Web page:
Democracy Dies in Darkness; Objectivity and Truth Die in the Pages of the Washington Post

By Dan Cadman on March 6, 2017

The Washington Post has a new logo embedded in its masthead: "Democracy Dies in Darkness".

It took a few moments for me to wipe the tears of laughter from my eyes before I could move on to pondering the unutterable pomposity of these peacock reporters and editors who think that they are shouldering the weight of democracy on their poor meager shoulders. No; more likely the weight they feel is all of those tail feathers dragging behind them as they make their royal progress through the streets of our capital.

Perhaps they should, themselves, ponder the words of Wesleyan minister William Lonsdale Watkinson: "[D]enunciatory rhetoric is so much easier and cheaper than good works, and proves a popular temptation. Yet is it far better to light the candle than to curse the darkness." It seems to me that the Post as an institution has fallen into the dual traps of denunciatory rhetoric and skewed reporting in its zeal to "oppose" the Trump administration — as if that were their job.

Two prime examples:

On Thursday, March 2, the Post published on its Worldview/Analysis page an article by columnist Amanda Erickson titled "Adolf Hitler also published a list of crimes committed by groups he didn't like". The article is about Trump's newly organized office for "Victims of Immigration Crime Engagement" (VOICE), and compares its creation with something that would have been done by Nazi Germany.

This new office's job is to be a compassionate voice of advocacy for citizens and resident aliens who in the past were victimized by illegal aliens only to find a cold shoulder from the Obama administration when trying to make their hurts known, their voices heard, or even to find out basic information about the perpetrator who caused their pain.

CIS Director of Policy Studies Jessica Vaughan wrote about one such case clear back in July 2012, "DHS Gives Criminal Alien Privacy but Snubs Victim". I wrote about another such victim in March 2014, "Public Advocacy, Victims, and Skewed Moral Compasses", in which I commented about the lopsided state of affairs in which an obscure office in an immigration enforcement agency went out of its way to accommodate illegal aliens, but steadfastly ignored a citizen who was maimed by such an alien. There have been dozens and dozens of such victims, including infants, law enforcement officers, Border Patrol agents, and ordinary Americans, perhaps the best known being Kate Steinle, although each of the stories behind these cases is equally tragic, and sometimes horrific.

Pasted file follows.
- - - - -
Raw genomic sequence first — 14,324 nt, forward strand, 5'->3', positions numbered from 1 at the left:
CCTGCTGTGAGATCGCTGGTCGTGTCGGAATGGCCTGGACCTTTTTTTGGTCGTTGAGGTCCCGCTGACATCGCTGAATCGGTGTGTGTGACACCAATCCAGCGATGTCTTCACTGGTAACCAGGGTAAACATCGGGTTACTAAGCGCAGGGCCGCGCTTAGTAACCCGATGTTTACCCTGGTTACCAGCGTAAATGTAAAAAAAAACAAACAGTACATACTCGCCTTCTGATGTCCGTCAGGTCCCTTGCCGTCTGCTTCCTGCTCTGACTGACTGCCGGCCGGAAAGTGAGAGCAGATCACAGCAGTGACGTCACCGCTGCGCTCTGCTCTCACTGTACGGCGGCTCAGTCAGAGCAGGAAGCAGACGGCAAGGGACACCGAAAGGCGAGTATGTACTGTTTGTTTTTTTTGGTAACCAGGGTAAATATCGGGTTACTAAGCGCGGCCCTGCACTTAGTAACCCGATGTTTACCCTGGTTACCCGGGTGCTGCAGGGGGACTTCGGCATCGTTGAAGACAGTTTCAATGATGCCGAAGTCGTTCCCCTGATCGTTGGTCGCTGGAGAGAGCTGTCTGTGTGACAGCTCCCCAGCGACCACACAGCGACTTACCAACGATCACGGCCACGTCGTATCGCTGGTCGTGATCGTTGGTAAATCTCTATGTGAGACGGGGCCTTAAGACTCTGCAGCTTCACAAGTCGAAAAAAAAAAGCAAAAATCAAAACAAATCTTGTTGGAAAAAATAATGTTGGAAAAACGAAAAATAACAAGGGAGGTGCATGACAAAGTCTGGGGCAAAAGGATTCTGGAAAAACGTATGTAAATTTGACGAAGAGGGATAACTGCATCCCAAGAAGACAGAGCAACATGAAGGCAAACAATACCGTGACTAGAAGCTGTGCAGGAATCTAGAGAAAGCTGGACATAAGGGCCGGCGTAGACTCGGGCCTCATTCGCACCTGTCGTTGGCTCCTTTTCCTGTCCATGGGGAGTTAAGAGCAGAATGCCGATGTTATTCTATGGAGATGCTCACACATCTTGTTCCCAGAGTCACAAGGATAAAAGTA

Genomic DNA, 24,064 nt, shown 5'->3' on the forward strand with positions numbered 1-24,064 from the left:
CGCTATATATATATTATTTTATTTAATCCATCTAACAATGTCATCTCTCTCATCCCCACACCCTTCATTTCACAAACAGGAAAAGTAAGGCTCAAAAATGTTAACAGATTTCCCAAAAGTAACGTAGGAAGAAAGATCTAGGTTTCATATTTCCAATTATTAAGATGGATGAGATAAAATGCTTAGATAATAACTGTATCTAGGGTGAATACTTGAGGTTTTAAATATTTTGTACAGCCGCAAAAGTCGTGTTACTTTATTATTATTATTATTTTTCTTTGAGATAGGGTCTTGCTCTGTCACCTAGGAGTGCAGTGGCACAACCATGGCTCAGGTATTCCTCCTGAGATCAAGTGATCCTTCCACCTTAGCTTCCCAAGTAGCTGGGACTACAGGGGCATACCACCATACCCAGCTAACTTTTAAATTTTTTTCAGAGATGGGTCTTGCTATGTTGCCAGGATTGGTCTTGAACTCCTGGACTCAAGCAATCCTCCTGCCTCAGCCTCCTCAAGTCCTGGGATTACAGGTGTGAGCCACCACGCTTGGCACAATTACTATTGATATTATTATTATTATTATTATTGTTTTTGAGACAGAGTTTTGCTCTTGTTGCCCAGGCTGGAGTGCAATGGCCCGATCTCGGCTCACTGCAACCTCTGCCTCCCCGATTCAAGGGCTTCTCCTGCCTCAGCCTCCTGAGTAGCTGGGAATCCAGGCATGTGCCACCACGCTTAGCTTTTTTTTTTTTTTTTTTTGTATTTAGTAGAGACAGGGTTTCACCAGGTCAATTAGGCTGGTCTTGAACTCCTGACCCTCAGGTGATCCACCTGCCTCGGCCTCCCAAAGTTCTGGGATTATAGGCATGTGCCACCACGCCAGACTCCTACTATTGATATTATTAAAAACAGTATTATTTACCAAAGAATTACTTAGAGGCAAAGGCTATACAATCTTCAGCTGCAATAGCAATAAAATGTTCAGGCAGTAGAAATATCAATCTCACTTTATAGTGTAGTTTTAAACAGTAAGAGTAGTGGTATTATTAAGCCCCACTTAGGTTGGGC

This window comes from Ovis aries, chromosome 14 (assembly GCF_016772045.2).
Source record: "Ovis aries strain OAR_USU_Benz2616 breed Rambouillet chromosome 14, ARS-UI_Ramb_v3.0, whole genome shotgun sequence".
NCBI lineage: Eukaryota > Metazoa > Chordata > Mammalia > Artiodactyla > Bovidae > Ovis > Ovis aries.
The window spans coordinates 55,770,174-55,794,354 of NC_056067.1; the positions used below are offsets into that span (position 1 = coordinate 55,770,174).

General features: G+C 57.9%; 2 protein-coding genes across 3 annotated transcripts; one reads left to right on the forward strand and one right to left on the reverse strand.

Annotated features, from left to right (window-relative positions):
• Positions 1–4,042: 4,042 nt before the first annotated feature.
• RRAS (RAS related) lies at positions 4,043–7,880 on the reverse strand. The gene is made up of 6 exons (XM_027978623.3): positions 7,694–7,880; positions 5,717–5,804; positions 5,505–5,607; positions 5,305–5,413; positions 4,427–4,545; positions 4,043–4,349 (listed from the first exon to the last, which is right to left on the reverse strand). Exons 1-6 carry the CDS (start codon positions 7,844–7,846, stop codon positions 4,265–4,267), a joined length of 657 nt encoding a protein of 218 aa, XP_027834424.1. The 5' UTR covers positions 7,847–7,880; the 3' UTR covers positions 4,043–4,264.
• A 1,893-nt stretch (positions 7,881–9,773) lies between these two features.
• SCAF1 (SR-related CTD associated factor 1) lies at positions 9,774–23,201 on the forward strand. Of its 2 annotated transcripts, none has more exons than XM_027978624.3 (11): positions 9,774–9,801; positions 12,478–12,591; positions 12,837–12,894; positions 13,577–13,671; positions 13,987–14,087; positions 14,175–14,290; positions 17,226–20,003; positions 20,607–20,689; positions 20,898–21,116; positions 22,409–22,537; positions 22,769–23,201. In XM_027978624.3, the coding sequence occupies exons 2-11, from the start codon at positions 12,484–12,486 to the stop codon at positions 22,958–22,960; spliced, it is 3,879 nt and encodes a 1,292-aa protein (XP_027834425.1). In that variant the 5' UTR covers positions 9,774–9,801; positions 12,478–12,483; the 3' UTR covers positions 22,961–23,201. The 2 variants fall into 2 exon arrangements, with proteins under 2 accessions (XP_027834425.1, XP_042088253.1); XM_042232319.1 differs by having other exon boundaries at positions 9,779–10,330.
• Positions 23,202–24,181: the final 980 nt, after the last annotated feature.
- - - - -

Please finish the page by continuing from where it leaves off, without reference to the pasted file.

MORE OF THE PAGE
To his credit, Trump recognized and sought to balance the ugly status quo by creating the new office. It will also be charged with assembling statistics on crimes committed by aliens — an area in which honest statistics are hard come by and that in any sane world would be welcomed by scholars and researchers on all sides of the debate. In fact, Nolan Rapaport, a Democrat of liberal views whose thinking I sometimes profoundly disagree with, has recently publicly taken that view himself in an article for The Hill: "On immigrant crime, Trump's right. Americans deserve more data."

Erickson in some way analogizes the alien criminal data collection effort with Nazi information gathering on Jews. I'm unable to see the connection, which is not just specious but reprehensible. The subjects of VOICE will be aliens from dozens of countries, spanning various races, ethnicities, religions, ages, and social and educational backgrounds. The only thing they will have in common is their criminal histories, and even those will undoubtedly cover a range of offenses.

In short, Erickson's comparison of the new office with fascists is so over-the-top as to be scandalous. It is toxic waste posing as journalism, and should never have seen the light of day in any responsible news organization. But the Post, despite its moralistic, preening new masthead, is blind to its own biases.

On Saturday, March 4, the Post published an article by journalist Antonio Olivo: "After decades in America, the newly deported return to a Mexico they barely recognize".